Those with even a smidgen of awareness felt the change in the air. The Circle was cast, the space was made sacred - but the presence of named Deity brought the energy up a big notch. We weren't just calling random names. These are the Patron Deities of those two individuals who are the focus of the entire rite. My partner and I were simply conduits, guides - and very very aware of the appropriate levels of politeness, respect and connection that were being established. Offerings were made, and our thanks were completely heartfelt.
The following day, I was giving a talk at the national Pagan Pride event in Nottingham. I was asked about Deity (I love synchronicity, don't you?). I was talking about the need for honour in our practice, sincerity in ritual, walking our path in truth, Pagan and Proud, every moment of every day. And so as Pagans, pantheists and polytheists, we honour our Gods in our own lives, not just as a token name that we've picked out of a mythology book because it sounds cool. If we don't, they tend to let us know about it.
My talk at Pagan Pride (©Caz Galloway)
One lovely fellow asked me if, as a Druid, I could worship Thor or Loki. I had to laugh - and the movie 'Thor' was inevitably referenced again! In fact, my partner and I have often worked with the Norse pantheon in the past, and Loki tends to turn up quite regularly in our house (we keep a bottle of very good vodka on standby, just in case). This has caused problems with those who don't understand what we're doing - which has been rather surprising, given how open-minded fellow practitioners are supposed to be.
I'd also been involved in a discussion that day about how one family had sought inspiration in overseas spiritual practices, such as Native American and Buddhism, because 'well, there's just not much over here in Britain, is there?' I sigh when I hear this.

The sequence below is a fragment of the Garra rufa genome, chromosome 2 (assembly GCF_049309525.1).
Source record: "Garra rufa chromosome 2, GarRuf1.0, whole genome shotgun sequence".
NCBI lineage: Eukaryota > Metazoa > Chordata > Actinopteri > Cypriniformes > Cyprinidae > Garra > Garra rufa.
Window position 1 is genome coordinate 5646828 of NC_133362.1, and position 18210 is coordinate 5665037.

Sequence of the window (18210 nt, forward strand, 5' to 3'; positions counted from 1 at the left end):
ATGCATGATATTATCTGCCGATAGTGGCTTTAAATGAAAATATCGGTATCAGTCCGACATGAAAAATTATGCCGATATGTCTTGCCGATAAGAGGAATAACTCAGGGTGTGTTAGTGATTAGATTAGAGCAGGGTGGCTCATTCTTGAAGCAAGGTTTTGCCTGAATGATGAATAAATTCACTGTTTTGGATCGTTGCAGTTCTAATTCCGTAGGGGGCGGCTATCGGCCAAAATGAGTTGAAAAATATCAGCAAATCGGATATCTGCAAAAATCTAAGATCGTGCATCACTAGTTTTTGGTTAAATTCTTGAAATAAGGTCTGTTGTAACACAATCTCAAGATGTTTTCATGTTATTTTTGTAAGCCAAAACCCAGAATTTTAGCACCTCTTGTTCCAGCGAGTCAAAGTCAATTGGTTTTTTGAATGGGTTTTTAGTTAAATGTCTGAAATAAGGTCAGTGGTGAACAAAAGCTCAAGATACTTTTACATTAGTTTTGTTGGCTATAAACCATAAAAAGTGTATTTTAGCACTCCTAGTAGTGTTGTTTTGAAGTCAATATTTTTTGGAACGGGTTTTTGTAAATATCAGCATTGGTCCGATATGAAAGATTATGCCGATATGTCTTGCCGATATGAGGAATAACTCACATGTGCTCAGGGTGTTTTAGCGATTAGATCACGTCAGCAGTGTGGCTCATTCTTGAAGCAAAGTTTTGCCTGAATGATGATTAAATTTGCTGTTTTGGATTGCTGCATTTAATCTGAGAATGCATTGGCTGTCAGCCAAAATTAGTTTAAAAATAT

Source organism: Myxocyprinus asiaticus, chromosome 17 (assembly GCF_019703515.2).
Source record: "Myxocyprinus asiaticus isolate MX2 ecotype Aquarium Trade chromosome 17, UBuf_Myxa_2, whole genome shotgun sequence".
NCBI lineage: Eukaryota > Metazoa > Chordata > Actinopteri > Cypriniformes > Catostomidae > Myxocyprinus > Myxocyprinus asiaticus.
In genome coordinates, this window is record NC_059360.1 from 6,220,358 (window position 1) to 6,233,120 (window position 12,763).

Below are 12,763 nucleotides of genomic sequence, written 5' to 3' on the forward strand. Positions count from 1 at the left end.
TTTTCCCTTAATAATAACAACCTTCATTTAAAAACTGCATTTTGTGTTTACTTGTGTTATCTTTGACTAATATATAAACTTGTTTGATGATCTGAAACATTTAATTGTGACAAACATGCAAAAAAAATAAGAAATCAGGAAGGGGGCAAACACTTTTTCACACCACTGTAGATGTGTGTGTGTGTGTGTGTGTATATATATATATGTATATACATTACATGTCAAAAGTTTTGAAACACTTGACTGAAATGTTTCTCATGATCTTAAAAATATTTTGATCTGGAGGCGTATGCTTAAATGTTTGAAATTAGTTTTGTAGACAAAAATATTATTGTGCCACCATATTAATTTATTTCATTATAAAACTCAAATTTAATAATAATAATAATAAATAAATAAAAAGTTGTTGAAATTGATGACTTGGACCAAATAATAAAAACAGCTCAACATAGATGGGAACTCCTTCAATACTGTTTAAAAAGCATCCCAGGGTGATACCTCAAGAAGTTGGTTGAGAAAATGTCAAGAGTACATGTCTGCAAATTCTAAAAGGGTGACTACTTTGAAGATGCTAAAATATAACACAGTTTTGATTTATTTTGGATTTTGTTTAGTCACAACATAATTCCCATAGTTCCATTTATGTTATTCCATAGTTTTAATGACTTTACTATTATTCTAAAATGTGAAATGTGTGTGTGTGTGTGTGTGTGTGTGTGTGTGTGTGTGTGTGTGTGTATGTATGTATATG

In the British Isles, and in the United States, we are essentially mongrels. Our ancestors came from far and wide, and honoured each other enough to intermarry and combine their bloodlines and histories. With them came their Gods. UK and USA both encountered Vikings quite early, and the British certainly traded with the Egyptians, Greeks, Romans... we have our own history, and that of others. As many as the lands of those who have made these their home for generations.
So as a Druid, the Gods of my land are a very mixed bunch. This isn't eclectic Paganism - this is history. This isn't picking names out of a book; my Goddess picked me (to my surprise). This can be the beginning of a great exploration, a relationship of learning as you open up your practice to combine your own preferred rites with those of the Deity themselves. One of the joys of Paganism is that there is so little dogma - even the disproved 'Egyptian' writings of Budge or the 'fake' Druid histories out there can inspire. Just don't become a slave to other people's opinions of pantheistic practice.
Consider your own God and Goddess - or even your view of what is sacred. How do you live that every day? How do you represent them? The land, your own ancestors, the Gods that your people swear by. Do you live with honour, walking your path and practice well? This doesn't mean shouting from street corners or jingling with huge pentagrams - this can be as simple as a 'good morning' and 'good evening', a 'thank you' in ritual, acknowledging that sometimes you need help and there is someone to call upon.
While it may seem 'work', hard to remember and a worry to get right, it shouldn't be, not really. We take time to connect with our families and friends. We're proud that our faith is constant, not just on certain key days. Druidry, as I've often said, is a lived spirituality.
So our Gods walk at our sides. Try to remember and say Hi. They may just have something to tell you.
The Goddess that hides in my garden